Skip to Content

Kenneth Margerison

Dr. MargerisonOffice: TMH-214
Phone: 512.245.2146

Educational Background :
Ph.D. - Duke University
B.A. - University of North Carolina

Current Research Interest :
The French in India after 1763

Curriculum Vitae

Kenneth Margerison has taught at Texas State University since 1972, serving as chair of the Department of History from 1994 to 2000. He regularly teaches courses at the undergraduate level on the Renaissance and Reformation, Old Regime Europe, the French Revolution, and Modern France. At the graduate level, he conducts a seminar on eighteenth-century Europe. He was named Piper Professor in 2013.

Recent Publications

“Rogue Diplomacy: Sartine, Saint-Lubin and the French Attempt to Recover ‘Lost India.’" French History 30, (2016): 477-504.

“French Visions of Empire:  Contesting British Power in India after the Seven Years War,” English Historical Review, 130 (June 2015), 583-612.

“Commercial Liberty, French National Power, and the Indies Trade After the Seven Years’ War,” Historical Reflections, Réflexions Historiques 35 (2009): 52-73.

“The Shareholders Revolt at the Compagnie des Indes: Commerce and Political Culture in Old Regime France,” French History 20 (2006): 25-51.

“The Pamphlet Debate Over the Organization of the Estates General,” The Origins of the French Revolution, ed. Peter Campbell, Palgrave-Macmillan, 2005.

Political Pamphlets and Public Opinion: The Campaign for a Union of Orders in the Early French Revolution. West Lafayette: Purdue University Press, 1998.

Awards and Accomplishments :
Piper Professor 2013; Everette Swinney Faculty Senate Teaching Award 2005, 2006, 2013

Courses Taught

This courses examines the transition of Europe from medieval to modern during the era of the Renaissance and Reformation (1400-1600). The course will naturally deal with the entire phenomenon of the Renaissance including the development of capitalism, state-building, the explorations and origins of European colonialism, and the cultural manifestations of humanism. Likewise, the course will examine the dramatic religious challenge that Martin Luther and the Protestant Reformation leveled at the Roman Catholic Church as well as the political and social changes that emerged from that struggle. The course will analyze both the high and low culture of this period of European history in order to provide the student with a well rounded picture of early modern European society. Since Europe in this period was blessed with a number of colorful historical personages, including Pope Alexander VI, Torquemada of the Spanish Inquisition, Christopher Columbus, Henry VII of England, Martin Luther, Mary Queen of Scots, Catherine de Medici, and Philip II of Spain, the course provides students with ample opportunity to assess the role of the individual in history. In the strange cases of Menocchio and Martin Guerre, the student will have the opportunity to determine if the lives of unknown Europeans might not even be more interesting that the lives of the great men and women of the period.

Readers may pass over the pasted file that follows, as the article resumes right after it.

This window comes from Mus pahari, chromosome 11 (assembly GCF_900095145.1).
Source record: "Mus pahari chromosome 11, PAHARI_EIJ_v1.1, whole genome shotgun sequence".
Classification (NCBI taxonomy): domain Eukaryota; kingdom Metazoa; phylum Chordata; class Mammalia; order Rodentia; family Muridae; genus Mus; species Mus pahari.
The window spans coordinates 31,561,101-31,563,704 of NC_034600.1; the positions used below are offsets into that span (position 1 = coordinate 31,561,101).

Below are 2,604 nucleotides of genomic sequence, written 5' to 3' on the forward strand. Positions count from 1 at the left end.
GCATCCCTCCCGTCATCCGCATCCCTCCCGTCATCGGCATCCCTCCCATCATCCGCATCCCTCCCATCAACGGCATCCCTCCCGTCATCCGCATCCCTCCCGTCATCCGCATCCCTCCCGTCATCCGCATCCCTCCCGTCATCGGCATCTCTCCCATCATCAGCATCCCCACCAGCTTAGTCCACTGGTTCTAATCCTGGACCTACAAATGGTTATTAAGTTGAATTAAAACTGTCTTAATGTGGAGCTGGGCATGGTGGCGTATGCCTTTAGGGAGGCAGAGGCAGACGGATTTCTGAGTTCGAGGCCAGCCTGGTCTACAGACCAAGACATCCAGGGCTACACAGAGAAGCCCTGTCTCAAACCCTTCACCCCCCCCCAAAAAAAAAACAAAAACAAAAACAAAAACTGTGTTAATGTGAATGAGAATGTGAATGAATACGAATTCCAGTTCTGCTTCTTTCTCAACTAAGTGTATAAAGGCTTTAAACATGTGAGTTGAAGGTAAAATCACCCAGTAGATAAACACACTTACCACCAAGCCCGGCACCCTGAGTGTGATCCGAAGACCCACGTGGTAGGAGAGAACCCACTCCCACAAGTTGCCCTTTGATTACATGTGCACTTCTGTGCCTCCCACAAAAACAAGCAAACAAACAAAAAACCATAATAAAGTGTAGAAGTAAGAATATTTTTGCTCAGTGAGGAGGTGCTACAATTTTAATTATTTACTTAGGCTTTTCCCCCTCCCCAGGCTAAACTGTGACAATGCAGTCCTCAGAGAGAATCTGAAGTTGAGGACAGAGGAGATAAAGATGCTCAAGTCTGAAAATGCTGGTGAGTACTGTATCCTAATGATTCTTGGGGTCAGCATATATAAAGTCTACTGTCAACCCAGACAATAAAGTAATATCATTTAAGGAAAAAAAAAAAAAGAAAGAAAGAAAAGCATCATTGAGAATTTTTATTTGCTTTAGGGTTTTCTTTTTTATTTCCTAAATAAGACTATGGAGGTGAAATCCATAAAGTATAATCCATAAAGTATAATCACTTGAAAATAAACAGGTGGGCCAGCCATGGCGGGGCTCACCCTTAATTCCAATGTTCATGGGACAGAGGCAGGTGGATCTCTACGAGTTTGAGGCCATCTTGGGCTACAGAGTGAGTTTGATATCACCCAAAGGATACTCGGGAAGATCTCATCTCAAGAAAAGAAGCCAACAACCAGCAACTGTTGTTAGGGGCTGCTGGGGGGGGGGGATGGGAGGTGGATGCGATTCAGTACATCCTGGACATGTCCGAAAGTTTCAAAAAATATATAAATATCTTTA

The Old Regime, the 150 year period of European History which preceded the French Revolution of 1789, is a fascinating era which included such important phenomena as the rise of modern science, the development of absolute monarchy, and the appearance of the Enlightenment. Society was in certain respects rigidly hierarchical with certain groups enjoying privileges unavailable to most individuals. On the other hand, there were numerous means by which social boundaries could be bridged. The course attempts to provide the student with an insight into the political structure of the era and with an understanding of the mentality of Europeans of all social classes. The class will consist of lectures and class discussion. Class discussions will revolve around specific reading assignments.

Between 1760 and 1800 a revolutionary movement swept through Europe bringing massive political, social, and cultural change to many parts of the continent but most particularly to France. The course will introduce students to the dynamics of this international revolutionary movement at the end of the eighteenth century. Attention will be given to the political, social, and cultural origins of the movement as well as to the development of revolutionary government in all of its various phases. Particular emphasis will be placed on the emergence of the concept of human rights during this era. Students will acquire an understanding of revolutionary mentality through the analysis of primary historical documents. The development of the student's skills in writing and historical analysis and will be emphasized in the various paper assignments and the essay examinations.

This course will provide a survey of the most interesting and important historiographical problems of eighteenth-century Europe. Among the topics to be examined will be the social history of the eighteenth-century aristocracy, peasantry, and urban dwellers; the Enlightenment and its relationship to social and political history; the political culture of the period; and the origins of the French Revolution. Much of the course material will focus on France, but attention will be given to other European countries. Students will be responsible for reading specific assignments on a weekly basis, giving oral reports to the class, and writing short, weekly papers. The course will conclude with a final examination written outside of class.